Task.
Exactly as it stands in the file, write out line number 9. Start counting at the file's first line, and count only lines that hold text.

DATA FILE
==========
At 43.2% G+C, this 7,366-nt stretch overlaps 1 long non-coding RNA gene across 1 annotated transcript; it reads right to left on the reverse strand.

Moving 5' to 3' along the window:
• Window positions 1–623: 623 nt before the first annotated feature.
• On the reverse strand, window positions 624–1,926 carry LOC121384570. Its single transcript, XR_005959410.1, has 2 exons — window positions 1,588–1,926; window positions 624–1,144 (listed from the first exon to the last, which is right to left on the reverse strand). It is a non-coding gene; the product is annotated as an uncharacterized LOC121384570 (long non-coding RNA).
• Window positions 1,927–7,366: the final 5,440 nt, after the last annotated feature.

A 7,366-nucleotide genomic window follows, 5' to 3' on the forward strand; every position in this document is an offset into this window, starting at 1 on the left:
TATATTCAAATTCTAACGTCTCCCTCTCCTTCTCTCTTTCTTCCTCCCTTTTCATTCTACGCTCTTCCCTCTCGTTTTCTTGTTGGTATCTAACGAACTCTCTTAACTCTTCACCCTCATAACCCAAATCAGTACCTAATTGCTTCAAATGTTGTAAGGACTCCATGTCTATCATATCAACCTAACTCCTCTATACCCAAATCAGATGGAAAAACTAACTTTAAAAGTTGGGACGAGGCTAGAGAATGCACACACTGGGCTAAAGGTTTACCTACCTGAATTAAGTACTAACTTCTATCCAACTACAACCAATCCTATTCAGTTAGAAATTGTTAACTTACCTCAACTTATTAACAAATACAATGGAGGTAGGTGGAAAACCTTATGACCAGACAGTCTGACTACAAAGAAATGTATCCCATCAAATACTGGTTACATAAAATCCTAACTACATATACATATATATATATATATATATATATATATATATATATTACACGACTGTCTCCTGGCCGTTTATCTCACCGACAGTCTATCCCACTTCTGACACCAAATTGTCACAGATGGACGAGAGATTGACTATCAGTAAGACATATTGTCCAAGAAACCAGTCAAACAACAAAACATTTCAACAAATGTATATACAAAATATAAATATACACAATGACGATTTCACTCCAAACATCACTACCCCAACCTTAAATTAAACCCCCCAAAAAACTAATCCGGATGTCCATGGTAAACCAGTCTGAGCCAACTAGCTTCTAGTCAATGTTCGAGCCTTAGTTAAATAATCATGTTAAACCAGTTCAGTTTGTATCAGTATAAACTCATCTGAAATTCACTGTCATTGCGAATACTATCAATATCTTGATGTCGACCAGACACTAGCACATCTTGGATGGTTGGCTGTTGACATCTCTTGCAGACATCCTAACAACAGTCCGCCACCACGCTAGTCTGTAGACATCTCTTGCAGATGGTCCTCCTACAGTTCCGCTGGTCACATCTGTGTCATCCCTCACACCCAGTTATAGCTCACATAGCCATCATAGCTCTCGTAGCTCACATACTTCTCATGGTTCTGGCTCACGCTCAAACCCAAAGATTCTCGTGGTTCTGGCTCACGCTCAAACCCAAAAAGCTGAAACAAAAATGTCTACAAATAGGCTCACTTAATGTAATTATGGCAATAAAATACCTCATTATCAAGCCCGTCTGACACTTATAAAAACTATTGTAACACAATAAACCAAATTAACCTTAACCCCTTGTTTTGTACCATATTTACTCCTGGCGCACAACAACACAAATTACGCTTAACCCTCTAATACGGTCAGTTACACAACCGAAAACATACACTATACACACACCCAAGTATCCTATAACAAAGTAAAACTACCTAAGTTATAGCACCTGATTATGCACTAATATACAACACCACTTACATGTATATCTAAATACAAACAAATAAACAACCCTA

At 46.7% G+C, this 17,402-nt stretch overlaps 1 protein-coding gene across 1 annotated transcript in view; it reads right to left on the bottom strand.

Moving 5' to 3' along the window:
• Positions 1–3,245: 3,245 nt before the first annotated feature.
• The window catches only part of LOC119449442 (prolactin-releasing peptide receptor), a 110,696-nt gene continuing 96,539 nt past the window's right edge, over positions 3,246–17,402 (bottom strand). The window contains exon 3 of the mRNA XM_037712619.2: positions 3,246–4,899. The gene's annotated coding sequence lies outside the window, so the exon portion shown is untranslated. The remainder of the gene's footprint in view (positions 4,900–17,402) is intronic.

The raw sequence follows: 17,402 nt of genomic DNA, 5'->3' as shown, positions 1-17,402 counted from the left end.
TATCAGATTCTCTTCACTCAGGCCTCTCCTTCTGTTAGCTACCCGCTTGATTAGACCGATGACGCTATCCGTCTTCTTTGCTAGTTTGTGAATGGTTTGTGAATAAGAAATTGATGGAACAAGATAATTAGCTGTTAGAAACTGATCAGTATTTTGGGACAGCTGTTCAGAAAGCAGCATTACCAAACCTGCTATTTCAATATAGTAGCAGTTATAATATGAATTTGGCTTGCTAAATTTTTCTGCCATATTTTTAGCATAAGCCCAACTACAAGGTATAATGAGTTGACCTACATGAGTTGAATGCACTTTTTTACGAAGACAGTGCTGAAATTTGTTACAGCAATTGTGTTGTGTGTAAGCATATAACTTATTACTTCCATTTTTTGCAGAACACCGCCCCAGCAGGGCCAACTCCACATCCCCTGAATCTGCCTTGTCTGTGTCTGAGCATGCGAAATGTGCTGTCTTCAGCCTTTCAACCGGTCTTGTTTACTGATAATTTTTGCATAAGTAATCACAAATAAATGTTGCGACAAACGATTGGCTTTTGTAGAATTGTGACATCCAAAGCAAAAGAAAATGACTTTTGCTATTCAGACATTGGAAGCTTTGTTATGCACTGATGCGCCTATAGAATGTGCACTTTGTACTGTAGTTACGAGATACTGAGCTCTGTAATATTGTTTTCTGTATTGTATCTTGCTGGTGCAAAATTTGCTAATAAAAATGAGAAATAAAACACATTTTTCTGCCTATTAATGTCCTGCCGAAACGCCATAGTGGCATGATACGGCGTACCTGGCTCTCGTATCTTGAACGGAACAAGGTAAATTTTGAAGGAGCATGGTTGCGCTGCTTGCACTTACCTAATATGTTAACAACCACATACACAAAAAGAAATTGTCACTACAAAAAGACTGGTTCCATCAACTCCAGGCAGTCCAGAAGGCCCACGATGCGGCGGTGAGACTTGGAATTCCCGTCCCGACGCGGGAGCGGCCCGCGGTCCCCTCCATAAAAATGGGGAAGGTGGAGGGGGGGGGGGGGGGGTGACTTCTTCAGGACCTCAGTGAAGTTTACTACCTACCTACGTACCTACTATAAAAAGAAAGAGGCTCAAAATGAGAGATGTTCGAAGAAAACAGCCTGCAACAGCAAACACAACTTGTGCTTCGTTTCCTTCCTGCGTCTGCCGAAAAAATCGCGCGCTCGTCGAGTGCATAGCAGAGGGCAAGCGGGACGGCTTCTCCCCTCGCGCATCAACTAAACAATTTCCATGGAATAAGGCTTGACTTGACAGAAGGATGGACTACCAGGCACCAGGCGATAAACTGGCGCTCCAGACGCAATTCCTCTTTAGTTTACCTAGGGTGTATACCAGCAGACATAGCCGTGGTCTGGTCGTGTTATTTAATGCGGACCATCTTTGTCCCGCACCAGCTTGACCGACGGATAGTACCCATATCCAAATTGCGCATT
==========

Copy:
Moving 5' to 3' along the window: